UC means our conversations are not limited by geography or device. Soon they will not be limited by language either.


For a company that facilitates communication between 2 billion people every month, Facebook’s foray into the Enterprise space, with Workplace by Facebook, makes sense. Essentially, they’ve created a private social network for business that replicates much of the functionality of Facebook – possibly to the detriment of busy employees liable to fall into a time-engulfing ‘Facebook-hole’.

Facebook is not the only tech behemoth to enter this space recently: Amazon have recently launched Chime. The advantage these companies have, other than reach and familiarity, is they have the resources to offer free versions of their UC systems.

The entry into the UC space by these two battling giants might be seen as a reaction to newcomer Slack, developed for internal use at a games ideveloper in 2013, which now has 1 million daily users and a valuation of $2bn+. Slack provides a single platform that can be used to write code, review contracts, create budgets and more.

The problem with these singular platforms is that – rather than unifying a company’s current, diverse communication platforms – they discard disparate platforms in favour of one singular platform: this means the client company is completely reliant on their tech, employees have to change their behaviour, and there is no flexibility.


UC allows a worker in India to exchange information with a worker in Brazil quickly. But the blockchain will change the need for information, and who needs it, by making all enterprise data integrated with the UC system.

For example, the employee in India needs to know shipping times for merchandise in Brazil. Circa 2017, the employee in India calls the Brazil office and leaves a message, which is pushed to the Brazilian employee’s mobile phone. They call back with the requested information.

The blockchain will integrate all enterprise data with the UC system

Circa 2020, all the shipping information is on the blockchain. The Indian employee looks (on the public ledger) and gets that information. The Brazilian employee can see that the information has been accessed, by whom, and understands why.

Circa 2023, an AI bot in India wants to optimise the delivery of a product coming from Brazil. It scans the blockchain, gets the information needed, and books space on a ship.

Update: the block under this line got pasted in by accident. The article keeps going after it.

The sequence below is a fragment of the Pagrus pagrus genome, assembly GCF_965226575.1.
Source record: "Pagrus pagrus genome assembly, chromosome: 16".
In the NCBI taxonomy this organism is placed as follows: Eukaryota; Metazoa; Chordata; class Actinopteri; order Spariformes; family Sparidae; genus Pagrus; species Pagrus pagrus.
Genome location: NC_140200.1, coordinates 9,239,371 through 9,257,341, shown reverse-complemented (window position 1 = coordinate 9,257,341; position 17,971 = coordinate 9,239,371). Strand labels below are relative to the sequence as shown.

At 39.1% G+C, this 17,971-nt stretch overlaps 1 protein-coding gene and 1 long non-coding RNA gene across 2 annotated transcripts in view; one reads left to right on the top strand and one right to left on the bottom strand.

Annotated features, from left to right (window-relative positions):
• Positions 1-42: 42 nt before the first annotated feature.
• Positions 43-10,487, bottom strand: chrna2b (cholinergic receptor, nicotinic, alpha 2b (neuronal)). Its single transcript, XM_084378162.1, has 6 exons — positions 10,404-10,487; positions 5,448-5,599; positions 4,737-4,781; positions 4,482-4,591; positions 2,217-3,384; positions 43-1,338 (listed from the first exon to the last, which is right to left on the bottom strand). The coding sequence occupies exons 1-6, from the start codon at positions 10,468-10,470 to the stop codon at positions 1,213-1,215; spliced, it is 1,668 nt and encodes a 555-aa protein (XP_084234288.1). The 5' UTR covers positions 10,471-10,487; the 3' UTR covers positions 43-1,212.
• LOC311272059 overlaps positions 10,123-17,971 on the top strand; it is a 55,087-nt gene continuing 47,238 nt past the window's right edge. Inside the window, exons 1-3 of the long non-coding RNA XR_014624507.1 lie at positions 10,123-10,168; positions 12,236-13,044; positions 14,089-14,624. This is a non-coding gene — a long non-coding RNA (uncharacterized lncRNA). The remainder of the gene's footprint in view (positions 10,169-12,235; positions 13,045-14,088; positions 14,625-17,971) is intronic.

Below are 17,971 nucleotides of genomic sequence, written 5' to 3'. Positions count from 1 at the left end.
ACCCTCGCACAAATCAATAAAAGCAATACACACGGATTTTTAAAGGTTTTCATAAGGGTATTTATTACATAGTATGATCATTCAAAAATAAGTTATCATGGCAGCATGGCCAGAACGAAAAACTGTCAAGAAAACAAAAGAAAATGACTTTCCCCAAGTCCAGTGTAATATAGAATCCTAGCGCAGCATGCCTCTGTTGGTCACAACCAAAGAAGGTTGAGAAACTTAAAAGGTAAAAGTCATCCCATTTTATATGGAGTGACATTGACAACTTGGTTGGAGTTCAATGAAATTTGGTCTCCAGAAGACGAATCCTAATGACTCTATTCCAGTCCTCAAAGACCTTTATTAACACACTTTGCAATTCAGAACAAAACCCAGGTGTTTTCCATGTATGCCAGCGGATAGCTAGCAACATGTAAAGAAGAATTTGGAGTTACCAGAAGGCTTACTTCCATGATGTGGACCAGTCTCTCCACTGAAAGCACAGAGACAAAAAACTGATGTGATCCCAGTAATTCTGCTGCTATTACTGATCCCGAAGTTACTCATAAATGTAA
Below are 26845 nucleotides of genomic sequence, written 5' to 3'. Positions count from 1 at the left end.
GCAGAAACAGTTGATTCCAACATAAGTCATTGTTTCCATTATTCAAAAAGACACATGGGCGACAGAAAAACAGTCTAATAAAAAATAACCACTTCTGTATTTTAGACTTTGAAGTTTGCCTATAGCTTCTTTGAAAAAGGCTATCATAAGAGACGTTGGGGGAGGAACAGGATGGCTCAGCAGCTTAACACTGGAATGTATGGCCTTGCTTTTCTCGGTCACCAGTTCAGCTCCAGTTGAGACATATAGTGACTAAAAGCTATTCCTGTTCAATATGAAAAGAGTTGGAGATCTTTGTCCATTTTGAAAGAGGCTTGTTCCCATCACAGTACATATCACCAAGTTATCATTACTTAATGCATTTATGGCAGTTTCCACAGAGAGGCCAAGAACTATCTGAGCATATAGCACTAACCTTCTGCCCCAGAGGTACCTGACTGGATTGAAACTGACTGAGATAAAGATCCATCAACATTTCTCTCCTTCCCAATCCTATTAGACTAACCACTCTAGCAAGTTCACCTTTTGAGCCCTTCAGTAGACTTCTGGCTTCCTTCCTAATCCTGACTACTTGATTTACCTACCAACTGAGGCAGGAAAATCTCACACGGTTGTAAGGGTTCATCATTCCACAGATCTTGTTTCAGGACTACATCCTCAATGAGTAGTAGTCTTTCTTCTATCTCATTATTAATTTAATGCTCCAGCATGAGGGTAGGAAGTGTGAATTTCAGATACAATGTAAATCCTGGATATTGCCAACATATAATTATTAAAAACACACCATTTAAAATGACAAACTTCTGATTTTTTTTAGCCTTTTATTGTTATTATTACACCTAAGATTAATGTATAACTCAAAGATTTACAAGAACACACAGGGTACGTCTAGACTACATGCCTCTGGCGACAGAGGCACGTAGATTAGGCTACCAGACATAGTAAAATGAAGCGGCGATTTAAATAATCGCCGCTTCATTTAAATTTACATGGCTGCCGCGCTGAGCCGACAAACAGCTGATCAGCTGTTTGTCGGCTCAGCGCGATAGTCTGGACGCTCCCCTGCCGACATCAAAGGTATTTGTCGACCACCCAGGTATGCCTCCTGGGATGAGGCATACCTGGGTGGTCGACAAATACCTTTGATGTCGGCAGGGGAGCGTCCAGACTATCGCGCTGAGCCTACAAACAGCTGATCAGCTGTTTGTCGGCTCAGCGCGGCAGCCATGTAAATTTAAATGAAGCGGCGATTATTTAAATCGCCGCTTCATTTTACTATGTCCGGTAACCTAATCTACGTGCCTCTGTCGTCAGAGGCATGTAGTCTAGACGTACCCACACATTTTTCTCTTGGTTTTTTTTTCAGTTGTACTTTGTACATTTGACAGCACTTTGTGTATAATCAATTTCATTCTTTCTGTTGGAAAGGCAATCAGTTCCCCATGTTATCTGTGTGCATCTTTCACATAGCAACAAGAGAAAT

UC can take advantage of blockchain enabled smart-contracts too. As a new employee is enrolled, the UC platform alerts the internal AI, which creates the appropriate smart-contract – saving time, red-tape and expensive legal fees.


UC integrates communication platforms. The IoT is the integration of everything that can be connected to the internet. Inevitably, the future of UC will integrate with the IoT.

And as the ‘Things’ in the IoT get more intelligent, with the advances made in AI, they will need to be included in the communications. When a meeting is rearranged, UC informs the attendees, but who has informed the autonomous car carrying the team?

UC integration with the IoT and AI will find new efficiencies for large companies. For example, a UC system can tell a set of smart-lights and smart-radiators that no one is left on a certain floor, and they should turn off. The savings in energy – and money – innovations like these will have over thousands of sites is substantial.

The future of UC is evolving, fascinating and excitingly unclear. As an integrated communications system integrates with more connected tools, across departments, continents and businesses, the opportunities to create efficiencies are unbound and unknown.

What is known is that securing a UC partner, with a UCaaS arrangement, will be the simplest way to take advantage of the developments as they come to fruition.

If this article resonates with you and you would like to learn more about UCaaS, we’d love to talk to you. Contact us at +44 (0) 20 7808 6300 or enquiries@nscglobal.com, or visit us at www.nscglobal.com.